Israel's Netanyahu says he will visit Bahrain soon

·2-min read
Israeli Prime Minister Benjamin Netanyahu announces a peace agreement to establish diplomatic ties, between Israel and the United Arab Emirates

JERUSALEM (Reuters) - Israeli Prime Minister Benjamin Netanyahu said on Tuesday he would visit Bahrain "soon" at the invitation of the Gulf state's Crown Prince Salman al-Khalifa.

Bahrain followed the United Arab Emirates in normalising ties with Israel in a deal brokered by the United States that marked a strategic Middle East alignment against Iran. The shift has enraged the Palestinians who have demanded statehood before any such regional rapprochement.

"We are both excited to bring the fruits of peace to our people and countries in such a short time. That's why he (al-Khalifa) invited me to come soon for a formal visit in Bahrain and I will do this happily," Netanyahu said in a statement about a phone call he held with the crown prince.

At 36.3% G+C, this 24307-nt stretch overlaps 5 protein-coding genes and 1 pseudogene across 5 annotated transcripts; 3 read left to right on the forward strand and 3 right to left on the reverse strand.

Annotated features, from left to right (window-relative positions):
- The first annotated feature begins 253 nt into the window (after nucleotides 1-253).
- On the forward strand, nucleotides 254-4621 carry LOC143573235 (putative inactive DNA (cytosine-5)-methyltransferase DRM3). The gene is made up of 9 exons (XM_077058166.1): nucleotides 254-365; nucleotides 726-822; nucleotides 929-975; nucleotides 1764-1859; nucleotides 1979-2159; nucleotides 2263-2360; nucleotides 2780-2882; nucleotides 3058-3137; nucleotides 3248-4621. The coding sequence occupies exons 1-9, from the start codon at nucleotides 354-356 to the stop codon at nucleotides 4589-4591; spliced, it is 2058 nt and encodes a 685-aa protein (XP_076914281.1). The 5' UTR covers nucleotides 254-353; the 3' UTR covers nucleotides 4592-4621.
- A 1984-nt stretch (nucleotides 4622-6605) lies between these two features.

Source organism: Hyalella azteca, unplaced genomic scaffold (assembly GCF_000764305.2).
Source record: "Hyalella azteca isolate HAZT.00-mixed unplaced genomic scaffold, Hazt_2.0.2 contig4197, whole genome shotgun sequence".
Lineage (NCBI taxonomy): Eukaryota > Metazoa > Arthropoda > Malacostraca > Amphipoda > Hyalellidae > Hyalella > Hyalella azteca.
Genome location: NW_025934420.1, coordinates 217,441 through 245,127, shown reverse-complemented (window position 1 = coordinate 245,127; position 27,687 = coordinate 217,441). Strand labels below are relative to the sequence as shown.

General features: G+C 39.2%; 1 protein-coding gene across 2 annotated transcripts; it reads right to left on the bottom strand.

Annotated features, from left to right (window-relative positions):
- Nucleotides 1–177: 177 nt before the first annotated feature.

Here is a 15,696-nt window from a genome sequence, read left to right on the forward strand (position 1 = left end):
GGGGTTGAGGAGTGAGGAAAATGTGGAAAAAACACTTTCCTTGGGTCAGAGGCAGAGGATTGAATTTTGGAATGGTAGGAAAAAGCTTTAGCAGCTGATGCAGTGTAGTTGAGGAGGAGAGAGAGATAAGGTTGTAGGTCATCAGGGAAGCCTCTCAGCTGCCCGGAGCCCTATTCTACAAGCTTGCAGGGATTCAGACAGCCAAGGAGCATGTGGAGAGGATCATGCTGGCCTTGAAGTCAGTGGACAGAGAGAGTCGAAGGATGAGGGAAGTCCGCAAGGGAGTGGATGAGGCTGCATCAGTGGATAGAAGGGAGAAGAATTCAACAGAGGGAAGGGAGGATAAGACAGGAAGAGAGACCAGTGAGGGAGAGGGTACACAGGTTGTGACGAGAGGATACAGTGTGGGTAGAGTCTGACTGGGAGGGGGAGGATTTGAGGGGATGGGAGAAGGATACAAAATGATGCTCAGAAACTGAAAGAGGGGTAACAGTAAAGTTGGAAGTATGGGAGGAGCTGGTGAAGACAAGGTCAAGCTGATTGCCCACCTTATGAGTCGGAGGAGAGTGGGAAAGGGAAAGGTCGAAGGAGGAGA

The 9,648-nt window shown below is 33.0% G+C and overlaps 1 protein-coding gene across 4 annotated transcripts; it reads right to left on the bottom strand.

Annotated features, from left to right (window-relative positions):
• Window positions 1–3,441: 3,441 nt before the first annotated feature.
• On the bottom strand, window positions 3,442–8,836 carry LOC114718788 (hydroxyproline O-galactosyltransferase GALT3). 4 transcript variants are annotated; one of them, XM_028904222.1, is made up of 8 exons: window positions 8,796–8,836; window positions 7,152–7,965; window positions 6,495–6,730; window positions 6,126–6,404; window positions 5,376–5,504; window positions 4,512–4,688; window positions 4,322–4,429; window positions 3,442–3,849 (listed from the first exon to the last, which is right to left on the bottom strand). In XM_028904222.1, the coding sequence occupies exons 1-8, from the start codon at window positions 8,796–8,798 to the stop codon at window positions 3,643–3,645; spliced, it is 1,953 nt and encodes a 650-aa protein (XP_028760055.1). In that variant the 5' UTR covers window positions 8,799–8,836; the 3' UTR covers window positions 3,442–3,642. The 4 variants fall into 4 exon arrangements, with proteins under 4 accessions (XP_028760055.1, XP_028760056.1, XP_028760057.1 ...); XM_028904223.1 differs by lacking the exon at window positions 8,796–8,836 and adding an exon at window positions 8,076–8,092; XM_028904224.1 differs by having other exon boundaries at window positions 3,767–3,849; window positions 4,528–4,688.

A first Bahraini delegation visited Israel last Wednesday.

On Monday, an Israeli official and local media said Netanyahu had secretly traveled to Saudi Arabia on Sunday for talks with Crown Prince Mohammed bin Salman and U.S. Secretary of State Mike Pompeo in what would be the first publicly confirmed visit there by an Israeli leader.

Saudi Arabia’s foreign minister, Prince Faisal bin Farhan Al Saud denied such talks took place. Netanyahu did not confirm or deny the reports.

Since September, the Trump administration has brokered agreements with Bahrain, the United Arab Emirates and Sudan toward normalising their relations with Israel. An Israeli delegation traveled to Sudan on Monday.

Although White House officials have said more countries are considering normalising ties with Israel, further developments appear unlikely before President-elect Joe Biden takes office on Jan. 20 and establishes his administration's policy on Iran.

Biden has said he would rejoin the nuclear accord that world powers signed with Iran if it first resumed strict compliance with the deal, and would work with allies to strengthen its terms.

(Reporting by Maayan Lubell; Editing by Dan Williams and Philippa Fletcher)